How-to Make Elderberry Syrup

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Tutorial Tuesdays // Tasty YummiesHow-to Make Elderberry Syrup

We aren’t out of the woods just yet, cold and flu season is very much still upon us! Rather than going into hiding, I suggest you arm yourself. Your first line of defense being a nutrient-dense, properly prepared whole foods diet, eliminating sugar and processed foods and of course, minimizing stress and maximizing your rest and relaxation time. That said, extra boosts to your immune system, also never hurt. Elderberry Syrup is an incredible, all-natural remedy that is high in immune-boosting compounds, research (and my own personal experiences) show that it is an effective therapy for shortening the duration of colds and flus.

I swear by this stuff, you guys! It works. I always have it on hand for the onset of symptoms, but I also take it as an immune boosting player as part of my maintenance plan during the cold and flu season and/or during high stress periods where my immune system may be more compromised. While I have loved elderberry for a long time, after attending an herbal medicine workshop here in Long Beach a few weeks ago, where we learned all about elder, I was inspired to share with you just how easy it is to make. I really enjoyed spending time learning all about elderberries, their healing properties, meditating with the plant, learning it’s history and sampling various preparations. Elderberry syrup is one of my favorite ways to receive the healing powers of elder, because of course, the sweetness from the honey is delicious and it really brings out the sweetness of the berries, but honey in it’s own right is also very healing and soothing.

Store-bought elderberry syrups can be quite expensive and often times they contain high-fructose corn syrup, some contain food dyes, preservatives, and so on. Making your own syrup means that you not only save some money, but you also can control every ingredient used and once you make this yourself at home, you will wonder why you have ever bought it.

Elderberries – What Are They?

Elderberries (family Caprifoliaceae) are large deciduous shrubs or small trees native mostly to the northern hemisphere, although they have become naturalized throughout much of the temperate and subtropical regions where humans live. Elderberries or Sambucus Nigra L., have long been used for centuries by indigenous cultures to treat wounds, respiratory illness, viruses and more. Elder may have anti-inflammatory, antiviral, and anticancer properties. The berries of the plant are often used for preserves, syrups and tinctures, while the bark and flowers are also useful for treating allergies, creating salves, toning the skin and more. The leaves, stems are toxic.

Besides lots of flavonoids and free radical-scouring antioxidants, elderberries contain 87 percent of the daily value in vitamin C, and high amounts of vitamin A, potassium, iron, vitamin B6, fiber, and betacarotene. {source}

Elderberries add a bright, tart, and delightful flavor to various foods, making it a great choice for sauces, syrups, dressings and they can also be used to make wine. I suggest buying high-quality organic dried elderberries, this is a great brand, I also recommend these and finally, this brand. You can also use dried elderberries to make a quick tea. 1 tablespoon of dried berries, to every 8 ounces of filtered water. Bring to a boil, them simmer for 15 minutes. Strain out the berries and enjoy.

How-to Make Elderberry Syrup

Treatment and Prevention of Colds and Flu:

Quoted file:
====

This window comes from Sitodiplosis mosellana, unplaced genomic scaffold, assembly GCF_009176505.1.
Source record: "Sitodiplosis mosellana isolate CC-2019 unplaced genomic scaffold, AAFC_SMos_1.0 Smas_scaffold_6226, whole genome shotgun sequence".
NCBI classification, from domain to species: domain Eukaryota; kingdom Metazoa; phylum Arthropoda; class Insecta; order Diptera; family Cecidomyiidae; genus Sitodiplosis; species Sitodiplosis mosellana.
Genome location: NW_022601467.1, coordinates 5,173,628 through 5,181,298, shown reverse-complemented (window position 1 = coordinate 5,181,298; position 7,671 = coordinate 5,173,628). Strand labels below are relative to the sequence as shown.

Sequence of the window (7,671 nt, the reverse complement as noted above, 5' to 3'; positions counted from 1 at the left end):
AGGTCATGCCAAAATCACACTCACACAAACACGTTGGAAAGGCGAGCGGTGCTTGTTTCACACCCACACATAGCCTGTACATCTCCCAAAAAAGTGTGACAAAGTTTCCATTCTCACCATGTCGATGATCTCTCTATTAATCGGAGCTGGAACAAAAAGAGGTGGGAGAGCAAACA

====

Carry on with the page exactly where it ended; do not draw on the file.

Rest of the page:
In a human clinical trial, a significant improvement of influenza symptoms, including fever, was seen in 93.3% of the cases in the elderberry-treated group within 2 days, whereas in the control group 91.7% of the patients showed an improvement within 6 days. (Zakay-Rones, 1995)

The beautiful, deep rich purple elderberries are rich in antioxidant flavanoids believed to stimulate the immune system, reduce swelling and fight inflammation. The benefits seem to be greatest when started within 24 to 48 hours after the symptoms begin. One study found that elderberry could cut the duration of flu symptoms by more than 50%. {source}

The anthocyanins present in elderberries are similar to those found in other deeply hued foods like blueberries, acai berries, raspberries, red cabbage, grapes, black rice and others.  These antioxidants may neutralize free radical buildup, also known as oxidative stress. Free radicals are linked to the development of a number of degenerative diseases and conditions. Free radicals are by-products of normal bodily functions and are inevitable in daily life. However, it is the delicate balance of antioxidants and free radicals that determine our state of health. {source} One laboratory study demonstrated that the anthocyanins taken from elderberries helped protect blood vessels from free radical damage, suggesting it could also be beneficial against cardiovascular disease.

Experts think that elderberry reduces the path of flu simply by suppressing an enzyme known as neuraminidase, a proteins that enables flu to spread. Some studies also show that elderberry may have distinct ability to bind with viruses, halting their ability to mutate, change or multiply, thereby shortening the duration of illness or halting the virus before it’s effects are felt by the body.

The antiviral components of elderberry fruit extract were tested and found to effectively inhibit Human Influenza A (H1N1 virus) in vitro, possibly by blocking the ability of the virus to infect host cells. The extract was so effective, that researchers compared it with the prescription medications Amantadine and Oseltamivir (Tamiflu). {source}

How-to Make Elderberry Syrup

How-to Take Elderberry:

Immune Support/Maintenance:

Take 1-2 teaspoons daily during cold and flu season (though I would suggest taking an occasional break for a day or two). Increasing the dosage, as needed, if you start to feel rundown.

Onset of Cold or Flu Symptoms:

My naturopathic doctor suggests 1 teaspoon, every couple of hours or about 5 times daily, at the onset of flu or cold symptoms, to shorten the duration of the illness.